Gen 9:20ff tells the story of how Noah after the Flood planted a vineyard and got drunk, and how Ham his son saw him naked when he was drunk and had his own son cursed as a result.
The reasonable interpretation for this (though it was not obvious to me, and I learned of it only a year or two ago) is that he was traumatised by seeing the whole of Mankind wiped out, and suffering from survivor's guilt, and alcohol was the only way he could deal with this. Jubilees, which seeks to portray Noah as more righteous than the rabbis did (who pointed out that he is described not as righteous but "righteous in his generation"), seeks to give him a more noble reason for getting drunk:
In the seventh week of this jubilee, in its first year, Noah planted vines on the mountain on which the ark had rested, named Lubar, one of the Ararat Mountains, and they produced fruit in the fourth year; he guarded their fruit, and gathered it in this year in the seventh month. He made wine from it and put it into a vessel, and kept it until the fifth year, until the first day, on the new moon of the first month, when he celebrated with joy the day of this feast, and he made a burnt sacrifice unto the Lord, one young ox and one ram, and seven sheep, each a year old, and a kid of the goats, that he might make atonement thereby for himself and his sons. [Details of the sacrifices follow.] He placed all their offerings mingled with oil upon [the altar], and afterwards he sprinkled wine on the fire which he had previously made on the altar, and he placed incense on the altar and caused a sweet savour to ascend acceptable before the Lord his God. And he rejoiced and drank of this wine, he and his children with joy.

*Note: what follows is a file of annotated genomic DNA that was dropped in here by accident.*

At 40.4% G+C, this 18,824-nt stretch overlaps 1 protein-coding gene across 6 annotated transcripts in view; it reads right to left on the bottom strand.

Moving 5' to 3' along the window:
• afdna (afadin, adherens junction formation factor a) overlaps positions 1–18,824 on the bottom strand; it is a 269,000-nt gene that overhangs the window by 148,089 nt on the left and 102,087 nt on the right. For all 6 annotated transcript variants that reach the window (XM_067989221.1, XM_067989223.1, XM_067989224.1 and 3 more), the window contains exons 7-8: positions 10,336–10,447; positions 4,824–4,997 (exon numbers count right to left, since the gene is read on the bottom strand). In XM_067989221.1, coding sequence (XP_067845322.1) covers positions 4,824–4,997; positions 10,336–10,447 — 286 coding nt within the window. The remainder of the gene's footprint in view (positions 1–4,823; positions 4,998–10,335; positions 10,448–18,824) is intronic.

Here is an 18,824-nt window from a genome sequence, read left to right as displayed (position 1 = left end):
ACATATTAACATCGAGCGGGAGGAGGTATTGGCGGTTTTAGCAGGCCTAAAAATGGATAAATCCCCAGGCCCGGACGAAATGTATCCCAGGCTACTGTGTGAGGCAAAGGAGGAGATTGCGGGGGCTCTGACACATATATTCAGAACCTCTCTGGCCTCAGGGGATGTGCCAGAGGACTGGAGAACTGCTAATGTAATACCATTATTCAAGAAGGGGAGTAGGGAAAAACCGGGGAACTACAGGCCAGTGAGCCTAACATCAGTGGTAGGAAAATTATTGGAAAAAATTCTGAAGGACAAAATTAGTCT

Chapter 8The author of Jubilees has boxed himself somewhat into a corner by claiming that all corrupt knowledge came from the Watchers, but then saying that after the Flood, there were no more Watchers or Nephilim or people corrupted by them on the Earth. Here's how he resolved this difficulty:
In the twenty-ninth jubilee, at the beginning of the first week, Arpachshad took to himself a wife and her name was Rasu'eja, the daughter of Susan, the daughter of Elam, and she bore him a son in the third year in this week; he called his name Kainam. The son grew up, and his father taught him writing, and he went to seek for himself a place where he might seize for himself a city. He found an inscription which former (generations) had carved on the rock, and he read what was in it, and transcribed it and sinned owing to it; for it contained the teaching of the Watchers in accordance with which they used to observe the omens of the sun and moon and stars in all the signs of heaven. And he wrote it down and said nothing regarding it; for he was afraid to speak to Noah about it lest he should be angry with him on account of it.The following section describes how Noah divided up the earth between his children to inherit. In a rather Goldilocks fashion, Ham got the too-hot lands of the south (Africa), Japhet the too-cold lands of the north (Europe) and Shem the ideal-climate lands of the Mediterranean and Middle East, containing the earth's three holiest places:
The Garden of Eden is the holy of holies, and the dwelling of the Lord, and Mount Sinai the centre of the desert, and Mount Zion the centre of the navel of the earth: these three were created as holy places facing each other.
Chapter 9Noah's sons then divided up their portions among their own sons; the text continues:
Thus the sons of Noah divided unto their sons in the presence of Noah their father, and he bound them all by an oath, imprecating a curse on every one that sought to seize the portion which had not fallen (to him) by his lot. And they all said, 'So be it; so be it' for themselves and their sons for ever throughout their generations till the day of judgment.I'm not sure what point the author is trying to make here.